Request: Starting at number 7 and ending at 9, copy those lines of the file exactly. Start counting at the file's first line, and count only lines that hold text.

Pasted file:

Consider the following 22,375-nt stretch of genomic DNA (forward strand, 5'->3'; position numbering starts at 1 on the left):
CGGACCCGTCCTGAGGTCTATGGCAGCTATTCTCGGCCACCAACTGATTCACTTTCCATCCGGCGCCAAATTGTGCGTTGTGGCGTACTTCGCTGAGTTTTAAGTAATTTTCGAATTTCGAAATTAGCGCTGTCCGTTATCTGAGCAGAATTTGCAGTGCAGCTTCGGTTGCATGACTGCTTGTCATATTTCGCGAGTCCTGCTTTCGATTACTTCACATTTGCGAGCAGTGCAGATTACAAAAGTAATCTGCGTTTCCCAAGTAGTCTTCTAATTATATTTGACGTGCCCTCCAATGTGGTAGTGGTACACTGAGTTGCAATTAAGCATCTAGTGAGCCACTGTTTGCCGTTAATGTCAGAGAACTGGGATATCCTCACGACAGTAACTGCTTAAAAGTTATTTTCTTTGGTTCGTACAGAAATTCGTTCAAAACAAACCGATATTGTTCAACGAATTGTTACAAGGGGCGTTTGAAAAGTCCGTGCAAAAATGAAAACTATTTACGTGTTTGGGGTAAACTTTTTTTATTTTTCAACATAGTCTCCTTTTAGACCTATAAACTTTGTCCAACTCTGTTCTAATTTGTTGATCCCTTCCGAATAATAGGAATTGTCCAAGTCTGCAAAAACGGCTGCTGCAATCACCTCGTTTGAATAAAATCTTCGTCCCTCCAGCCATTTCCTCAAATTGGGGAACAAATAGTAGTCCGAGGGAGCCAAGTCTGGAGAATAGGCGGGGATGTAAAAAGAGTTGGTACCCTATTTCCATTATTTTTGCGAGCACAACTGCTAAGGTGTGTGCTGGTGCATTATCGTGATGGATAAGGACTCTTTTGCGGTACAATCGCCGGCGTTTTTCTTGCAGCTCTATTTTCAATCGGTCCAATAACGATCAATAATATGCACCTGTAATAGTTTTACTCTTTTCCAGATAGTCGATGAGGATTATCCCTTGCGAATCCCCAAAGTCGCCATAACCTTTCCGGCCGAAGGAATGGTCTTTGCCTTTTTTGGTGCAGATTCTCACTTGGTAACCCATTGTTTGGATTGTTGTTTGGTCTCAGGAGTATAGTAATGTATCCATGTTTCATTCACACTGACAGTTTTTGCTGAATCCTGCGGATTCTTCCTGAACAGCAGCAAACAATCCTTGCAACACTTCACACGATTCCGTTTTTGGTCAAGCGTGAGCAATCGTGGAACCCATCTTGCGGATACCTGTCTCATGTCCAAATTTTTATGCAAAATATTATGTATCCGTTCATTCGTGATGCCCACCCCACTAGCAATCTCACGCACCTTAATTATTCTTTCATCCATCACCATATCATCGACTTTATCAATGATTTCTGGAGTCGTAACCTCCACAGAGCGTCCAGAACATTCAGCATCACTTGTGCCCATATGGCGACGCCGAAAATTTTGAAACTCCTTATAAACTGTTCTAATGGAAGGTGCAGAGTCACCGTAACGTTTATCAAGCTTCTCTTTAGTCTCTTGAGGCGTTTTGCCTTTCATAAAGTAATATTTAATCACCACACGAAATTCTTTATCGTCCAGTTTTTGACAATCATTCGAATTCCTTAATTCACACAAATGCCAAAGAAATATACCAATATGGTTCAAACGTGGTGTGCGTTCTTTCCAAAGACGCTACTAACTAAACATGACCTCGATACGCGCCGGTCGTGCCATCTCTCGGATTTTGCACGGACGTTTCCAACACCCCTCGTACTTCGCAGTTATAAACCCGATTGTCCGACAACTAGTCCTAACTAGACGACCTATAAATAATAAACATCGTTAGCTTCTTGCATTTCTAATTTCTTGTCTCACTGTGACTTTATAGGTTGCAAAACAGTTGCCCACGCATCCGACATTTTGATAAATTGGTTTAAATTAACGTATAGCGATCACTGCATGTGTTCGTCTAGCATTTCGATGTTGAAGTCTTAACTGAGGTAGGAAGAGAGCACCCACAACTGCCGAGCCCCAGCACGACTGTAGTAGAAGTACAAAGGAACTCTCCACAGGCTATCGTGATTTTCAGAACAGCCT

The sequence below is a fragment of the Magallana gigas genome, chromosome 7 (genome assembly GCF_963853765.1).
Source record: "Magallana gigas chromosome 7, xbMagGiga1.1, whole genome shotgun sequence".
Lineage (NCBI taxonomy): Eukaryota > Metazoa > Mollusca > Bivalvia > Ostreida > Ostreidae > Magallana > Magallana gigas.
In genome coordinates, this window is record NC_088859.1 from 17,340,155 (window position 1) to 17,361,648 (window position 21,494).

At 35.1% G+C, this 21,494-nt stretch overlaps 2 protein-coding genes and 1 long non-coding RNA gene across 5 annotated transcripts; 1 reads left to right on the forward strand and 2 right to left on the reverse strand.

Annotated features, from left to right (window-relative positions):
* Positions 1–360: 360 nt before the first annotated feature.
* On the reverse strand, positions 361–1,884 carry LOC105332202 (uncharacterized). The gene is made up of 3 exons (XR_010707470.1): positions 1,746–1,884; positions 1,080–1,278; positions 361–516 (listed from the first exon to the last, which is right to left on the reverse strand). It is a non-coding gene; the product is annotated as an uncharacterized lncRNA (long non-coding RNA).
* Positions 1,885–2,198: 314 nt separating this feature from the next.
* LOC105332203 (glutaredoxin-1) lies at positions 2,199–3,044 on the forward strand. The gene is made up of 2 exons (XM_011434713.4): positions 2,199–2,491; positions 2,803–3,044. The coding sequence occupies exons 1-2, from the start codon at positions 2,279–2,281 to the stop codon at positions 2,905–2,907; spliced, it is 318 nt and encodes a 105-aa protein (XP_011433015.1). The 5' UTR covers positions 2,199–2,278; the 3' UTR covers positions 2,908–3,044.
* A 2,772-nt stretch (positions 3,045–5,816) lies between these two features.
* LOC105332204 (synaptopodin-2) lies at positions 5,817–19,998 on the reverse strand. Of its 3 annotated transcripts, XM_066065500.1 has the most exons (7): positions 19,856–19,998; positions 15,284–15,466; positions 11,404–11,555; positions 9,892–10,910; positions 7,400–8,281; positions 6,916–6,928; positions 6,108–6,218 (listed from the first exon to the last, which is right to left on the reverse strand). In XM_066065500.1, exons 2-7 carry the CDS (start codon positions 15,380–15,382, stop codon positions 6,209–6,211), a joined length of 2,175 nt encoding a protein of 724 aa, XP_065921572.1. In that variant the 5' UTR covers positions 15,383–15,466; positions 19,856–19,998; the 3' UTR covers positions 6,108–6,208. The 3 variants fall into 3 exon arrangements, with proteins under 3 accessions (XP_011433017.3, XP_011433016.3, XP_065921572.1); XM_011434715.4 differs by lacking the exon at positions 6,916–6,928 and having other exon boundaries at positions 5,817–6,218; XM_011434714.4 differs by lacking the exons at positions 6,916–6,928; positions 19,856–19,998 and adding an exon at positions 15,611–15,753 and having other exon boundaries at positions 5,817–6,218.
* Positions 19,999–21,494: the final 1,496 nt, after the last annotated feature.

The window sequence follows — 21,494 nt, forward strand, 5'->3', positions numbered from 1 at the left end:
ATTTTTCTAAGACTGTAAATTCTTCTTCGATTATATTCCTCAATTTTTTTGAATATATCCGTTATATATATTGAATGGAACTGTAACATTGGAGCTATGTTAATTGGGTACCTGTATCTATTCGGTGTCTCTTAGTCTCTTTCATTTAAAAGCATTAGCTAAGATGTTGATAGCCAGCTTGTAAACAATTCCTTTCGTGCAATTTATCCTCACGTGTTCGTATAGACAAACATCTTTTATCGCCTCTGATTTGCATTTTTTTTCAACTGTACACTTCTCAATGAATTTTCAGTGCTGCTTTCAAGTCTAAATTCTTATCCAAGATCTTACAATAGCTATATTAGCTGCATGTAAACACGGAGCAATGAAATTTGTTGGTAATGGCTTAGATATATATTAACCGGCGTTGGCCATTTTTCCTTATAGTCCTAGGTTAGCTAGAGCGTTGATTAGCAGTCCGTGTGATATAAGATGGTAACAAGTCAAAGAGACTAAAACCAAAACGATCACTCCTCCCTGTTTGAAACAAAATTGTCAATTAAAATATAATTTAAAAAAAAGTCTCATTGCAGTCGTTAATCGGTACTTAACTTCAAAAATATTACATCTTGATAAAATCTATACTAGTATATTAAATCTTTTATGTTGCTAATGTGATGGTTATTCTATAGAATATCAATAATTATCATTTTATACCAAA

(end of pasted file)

At 35.1% G+C, this 21,494-nt stretch overlaps 2 protein-coding genes and 1 long non-coding RNA gene across 5 annotated transcripts; 1 reads left to right on the forward strand and 2 right to left on the reverse strand.

Annotated features, from left to right (window-relative positions):
* Positions 1–360: 360 nt before the first annotated feature.